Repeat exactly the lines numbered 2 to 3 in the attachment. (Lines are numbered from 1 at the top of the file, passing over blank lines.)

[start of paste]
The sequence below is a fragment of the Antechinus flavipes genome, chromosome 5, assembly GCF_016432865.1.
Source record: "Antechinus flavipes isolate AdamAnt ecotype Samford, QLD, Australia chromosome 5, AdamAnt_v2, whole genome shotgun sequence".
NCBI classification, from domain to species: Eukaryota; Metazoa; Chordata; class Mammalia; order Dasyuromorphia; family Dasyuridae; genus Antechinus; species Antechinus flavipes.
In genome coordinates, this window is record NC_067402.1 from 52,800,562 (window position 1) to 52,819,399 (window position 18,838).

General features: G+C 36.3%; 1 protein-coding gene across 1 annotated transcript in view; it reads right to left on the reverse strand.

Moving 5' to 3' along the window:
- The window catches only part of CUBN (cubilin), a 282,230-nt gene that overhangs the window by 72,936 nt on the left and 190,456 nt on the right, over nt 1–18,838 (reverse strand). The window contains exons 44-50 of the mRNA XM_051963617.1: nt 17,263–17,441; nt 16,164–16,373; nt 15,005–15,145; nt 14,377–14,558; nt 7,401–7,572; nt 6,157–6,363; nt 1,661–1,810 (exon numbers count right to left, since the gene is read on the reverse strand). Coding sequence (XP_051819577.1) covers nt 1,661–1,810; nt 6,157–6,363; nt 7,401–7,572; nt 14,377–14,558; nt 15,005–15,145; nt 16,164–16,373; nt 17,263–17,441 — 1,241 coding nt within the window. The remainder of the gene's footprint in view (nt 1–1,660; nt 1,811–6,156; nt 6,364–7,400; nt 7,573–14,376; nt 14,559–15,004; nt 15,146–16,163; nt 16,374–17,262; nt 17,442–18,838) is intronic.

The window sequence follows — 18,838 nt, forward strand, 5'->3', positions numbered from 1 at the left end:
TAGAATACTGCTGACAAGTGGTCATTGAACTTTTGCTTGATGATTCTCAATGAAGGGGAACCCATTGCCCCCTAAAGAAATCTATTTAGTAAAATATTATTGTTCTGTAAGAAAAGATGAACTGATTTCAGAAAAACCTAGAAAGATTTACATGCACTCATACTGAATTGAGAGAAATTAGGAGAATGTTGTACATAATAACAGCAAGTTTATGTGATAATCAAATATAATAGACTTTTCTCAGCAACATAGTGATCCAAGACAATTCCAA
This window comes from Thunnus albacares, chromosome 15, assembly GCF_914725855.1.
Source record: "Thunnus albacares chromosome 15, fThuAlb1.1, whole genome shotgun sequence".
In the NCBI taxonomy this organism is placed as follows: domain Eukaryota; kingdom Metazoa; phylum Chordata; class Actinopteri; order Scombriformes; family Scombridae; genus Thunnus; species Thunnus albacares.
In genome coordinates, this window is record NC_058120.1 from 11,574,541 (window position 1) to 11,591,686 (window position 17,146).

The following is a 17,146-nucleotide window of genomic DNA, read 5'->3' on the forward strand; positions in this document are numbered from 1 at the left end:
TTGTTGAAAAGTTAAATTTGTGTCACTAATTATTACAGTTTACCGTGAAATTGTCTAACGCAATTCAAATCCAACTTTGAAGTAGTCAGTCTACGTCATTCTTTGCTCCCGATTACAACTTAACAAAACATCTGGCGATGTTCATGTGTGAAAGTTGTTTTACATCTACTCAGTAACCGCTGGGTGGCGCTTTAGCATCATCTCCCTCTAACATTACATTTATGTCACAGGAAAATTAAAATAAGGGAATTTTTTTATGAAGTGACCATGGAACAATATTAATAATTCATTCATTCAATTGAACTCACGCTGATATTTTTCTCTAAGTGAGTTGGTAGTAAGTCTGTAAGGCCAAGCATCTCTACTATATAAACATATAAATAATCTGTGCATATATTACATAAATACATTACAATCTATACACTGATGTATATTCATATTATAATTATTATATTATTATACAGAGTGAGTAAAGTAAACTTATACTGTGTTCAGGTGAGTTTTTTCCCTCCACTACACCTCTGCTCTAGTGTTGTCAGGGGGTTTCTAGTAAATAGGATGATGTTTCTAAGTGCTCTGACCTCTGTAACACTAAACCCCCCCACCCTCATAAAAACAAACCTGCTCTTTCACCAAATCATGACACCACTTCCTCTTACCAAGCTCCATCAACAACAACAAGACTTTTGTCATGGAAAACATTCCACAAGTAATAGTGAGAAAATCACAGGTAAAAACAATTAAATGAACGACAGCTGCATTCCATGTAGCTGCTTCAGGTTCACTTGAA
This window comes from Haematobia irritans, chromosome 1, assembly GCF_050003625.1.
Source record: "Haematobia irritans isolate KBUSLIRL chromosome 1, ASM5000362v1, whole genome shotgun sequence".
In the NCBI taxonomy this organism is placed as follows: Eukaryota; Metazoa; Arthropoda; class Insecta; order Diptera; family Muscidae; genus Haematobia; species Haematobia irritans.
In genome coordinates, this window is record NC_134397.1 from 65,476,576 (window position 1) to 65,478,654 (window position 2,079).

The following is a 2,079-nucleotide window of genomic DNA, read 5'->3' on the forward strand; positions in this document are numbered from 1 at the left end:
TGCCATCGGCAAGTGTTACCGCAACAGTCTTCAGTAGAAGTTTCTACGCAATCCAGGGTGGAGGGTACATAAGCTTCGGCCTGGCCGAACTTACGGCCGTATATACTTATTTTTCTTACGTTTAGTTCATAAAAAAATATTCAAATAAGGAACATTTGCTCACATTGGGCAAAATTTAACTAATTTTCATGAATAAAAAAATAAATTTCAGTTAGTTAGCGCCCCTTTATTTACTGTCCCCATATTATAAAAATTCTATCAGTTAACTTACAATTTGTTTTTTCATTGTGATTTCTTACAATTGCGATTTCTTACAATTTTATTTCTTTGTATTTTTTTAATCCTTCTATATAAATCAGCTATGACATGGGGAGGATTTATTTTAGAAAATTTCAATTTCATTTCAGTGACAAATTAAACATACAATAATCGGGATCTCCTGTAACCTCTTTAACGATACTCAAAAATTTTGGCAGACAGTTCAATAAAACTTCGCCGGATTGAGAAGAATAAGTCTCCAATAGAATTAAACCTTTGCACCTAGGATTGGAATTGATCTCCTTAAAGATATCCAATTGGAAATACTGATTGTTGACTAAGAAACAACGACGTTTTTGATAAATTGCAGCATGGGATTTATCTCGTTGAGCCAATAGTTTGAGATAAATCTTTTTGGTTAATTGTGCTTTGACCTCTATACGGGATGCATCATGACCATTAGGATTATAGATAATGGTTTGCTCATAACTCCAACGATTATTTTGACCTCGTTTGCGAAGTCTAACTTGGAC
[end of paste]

Source record: "Antechinus flavipes isolate AdamAnt ecotype Samford, QLD, Australia chromosome 5, AdamAnt_v2, whole genome shotgun sequence".
NCBI classification, from domain to species: Eukaryota; Metazoa; Chordata; class Mammalia; order Dasyuromorphia; family Dasyuridae; genus Antechinus; species Antechinus flavipes.